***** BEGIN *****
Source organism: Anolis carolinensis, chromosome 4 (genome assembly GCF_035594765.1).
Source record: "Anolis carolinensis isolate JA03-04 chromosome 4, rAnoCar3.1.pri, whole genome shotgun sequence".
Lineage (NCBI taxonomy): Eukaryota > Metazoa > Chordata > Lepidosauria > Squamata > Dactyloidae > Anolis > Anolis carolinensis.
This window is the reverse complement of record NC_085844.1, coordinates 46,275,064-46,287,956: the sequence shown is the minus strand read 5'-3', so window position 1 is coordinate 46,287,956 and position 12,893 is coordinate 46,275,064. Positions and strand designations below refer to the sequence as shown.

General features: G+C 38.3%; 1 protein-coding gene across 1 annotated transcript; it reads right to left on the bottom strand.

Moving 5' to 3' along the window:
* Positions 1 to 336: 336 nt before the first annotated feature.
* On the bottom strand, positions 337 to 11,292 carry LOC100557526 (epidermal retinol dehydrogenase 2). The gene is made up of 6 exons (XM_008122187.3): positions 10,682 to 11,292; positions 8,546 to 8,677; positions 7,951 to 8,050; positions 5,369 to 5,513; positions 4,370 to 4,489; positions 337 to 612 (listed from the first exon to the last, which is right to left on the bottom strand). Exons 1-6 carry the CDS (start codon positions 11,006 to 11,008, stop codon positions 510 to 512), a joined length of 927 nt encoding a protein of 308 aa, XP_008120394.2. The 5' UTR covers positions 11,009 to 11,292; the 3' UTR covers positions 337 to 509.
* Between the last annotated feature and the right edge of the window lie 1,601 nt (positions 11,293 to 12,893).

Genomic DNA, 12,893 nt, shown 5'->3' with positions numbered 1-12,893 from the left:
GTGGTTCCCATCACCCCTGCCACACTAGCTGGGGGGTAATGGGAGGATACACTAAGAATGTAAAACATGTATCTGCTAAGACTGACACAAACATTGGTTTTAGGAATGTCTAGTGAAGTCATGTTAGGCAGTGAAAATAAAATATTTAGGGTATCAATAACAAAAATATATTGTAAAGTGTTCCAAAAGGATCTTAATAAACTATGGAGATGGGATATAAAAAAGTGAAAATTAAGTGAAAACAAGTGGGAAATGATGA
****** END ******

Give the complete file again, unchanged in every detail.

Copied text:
Source organism: Anolis carolinensis, chromosome 4 (genome assembly GCF_035594765.1).
Source record: "Anolis carolinensis isolate JA03-04 chromosome 4, rAnoCar3.1.pri, whole genome shotgun sequence".
Lineage (NCBI taxonomy): Eukaryota > Metazoa > Chordata > Lepidosauria > Squamata > Dactyloidae > Anolis > Anolis carolinensis.
This window is the reverse complement of record NC_085844.1, coordinates 46,275,064-46,287,956: the sequence shown is the minus strand read 5'-3', so window position 1 is coordinate 46,287,956 and position 12,893 is coordinate 46,275,064. Positions and strand designations below refer to the sequence as shown.

General features: G+C 38.3%; 1 protein-coding gene across 1 annotated transcript; it reads right to left on the bottom strand.

Moving 5' to 3' along the window:
* Positions 1 to 336: 336 nt before the first annotated feature.
* On the bottom strand, positions 337 to 11,292 carry LOC100557526 (epidermal retinol dehydrogenase 2). The gene is made up of 6 exons (XM_008122187.3): positions 10,682 to 11,292; positions 8,546 to 8,677; positions 7,951 to 8,050; positions 5,369 to 5,513; positions 4,370 to 4,489; positions 337 to 612 (listed from the first exon to the last, which is right to left on the bottom strand). Exons 1-6 carry the CDS (start codon positions 11,006 to 11,008, stop codon positions 510 to 512), a joined length of 927 nt encoding a protein of 308 aa, XP_008120394.2. The 5' UTR covers positions 11,009 to 11,292; the 3' UTR covers positions 337 to 509.
* Between the last annotated feature and the right edge of the window lie 1,601 nt (positions 11,293 to 12,893).

Genomic DNA, 12,893 nt, shown 5'->3' with positions numbered 1-12,893 from the left:
GTGGTTCCCATCACCCCTGCCACACTAGCTGGGGGGTAATGGGAGGATACACTAAGAATGTAAAACATGTATCTGCTAAGACTGACACAAACATTGGTTTTAGGAATGTCTAGTGAAGTCATGTTAGGCAGTGAAAATAAAATATTTAGGGTATCAATAACAAAAATATATTGTAAAGTGTTCCAAAAGGATCTTAATAAACTATGGAGATGGGATATAAAAAAGTGAAAATTAAGTGAAAACAAGTGGGAAATGATGA